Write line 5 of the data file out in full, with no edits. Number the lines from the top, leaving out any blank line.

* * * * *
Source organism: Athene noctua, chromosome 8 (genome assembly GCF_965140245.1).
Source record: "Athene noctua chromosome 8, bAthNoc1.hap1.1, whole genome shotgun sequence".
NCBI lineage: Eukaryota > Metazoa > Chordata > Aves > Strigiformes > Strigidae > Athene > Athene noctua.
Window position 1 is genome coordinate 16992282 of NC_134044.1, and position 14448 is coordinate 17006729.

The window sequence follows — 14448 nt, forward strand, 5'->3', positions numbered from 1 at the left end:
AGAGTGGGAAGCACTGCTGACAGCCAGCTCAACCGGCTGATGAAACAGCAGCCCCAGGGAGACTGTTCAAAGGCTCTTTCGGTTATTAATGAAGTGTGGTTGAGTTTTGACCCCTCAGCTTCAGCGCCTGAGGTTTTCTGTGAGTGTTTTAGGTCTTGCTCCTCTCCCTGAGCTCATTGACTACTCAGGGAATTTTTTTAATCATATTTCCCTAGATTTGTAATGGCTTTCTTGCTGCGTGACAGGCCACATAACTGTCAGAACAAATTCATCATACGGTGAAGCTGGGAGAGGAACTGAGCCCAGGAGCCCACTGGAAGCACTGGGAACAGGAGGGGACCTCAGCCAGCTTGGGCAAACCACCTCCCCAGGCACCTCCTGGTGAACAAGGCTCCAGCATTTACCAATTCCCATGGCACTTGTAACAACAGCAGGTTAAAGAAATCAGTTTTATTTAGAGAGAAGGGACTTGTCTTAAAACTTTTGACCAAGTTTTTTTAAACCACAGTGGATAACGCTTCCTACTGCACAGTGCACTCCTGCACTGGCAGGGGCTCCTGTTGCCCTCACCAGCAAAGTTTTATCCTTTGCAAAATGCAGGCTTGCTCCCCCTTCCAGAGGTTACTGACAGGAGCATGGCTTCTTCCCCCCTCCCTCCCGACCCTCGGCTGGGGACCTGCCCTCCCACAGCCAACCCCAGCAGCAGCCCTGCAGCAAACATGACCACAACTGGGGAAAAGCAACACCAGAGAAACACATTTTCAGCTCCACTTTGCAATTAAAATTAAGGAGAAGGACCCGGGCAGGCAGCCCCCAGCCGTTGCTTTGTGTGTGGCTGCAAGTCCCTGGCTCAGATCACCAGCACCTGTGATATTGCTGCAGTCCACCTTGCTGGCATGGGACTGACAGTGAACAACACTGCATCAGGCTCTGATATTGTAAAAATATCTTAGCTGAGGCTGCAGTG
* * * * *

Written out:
The window sequence follows — 14448 nt, forward strand, 5'->3', positions numbered from 1 at the left end: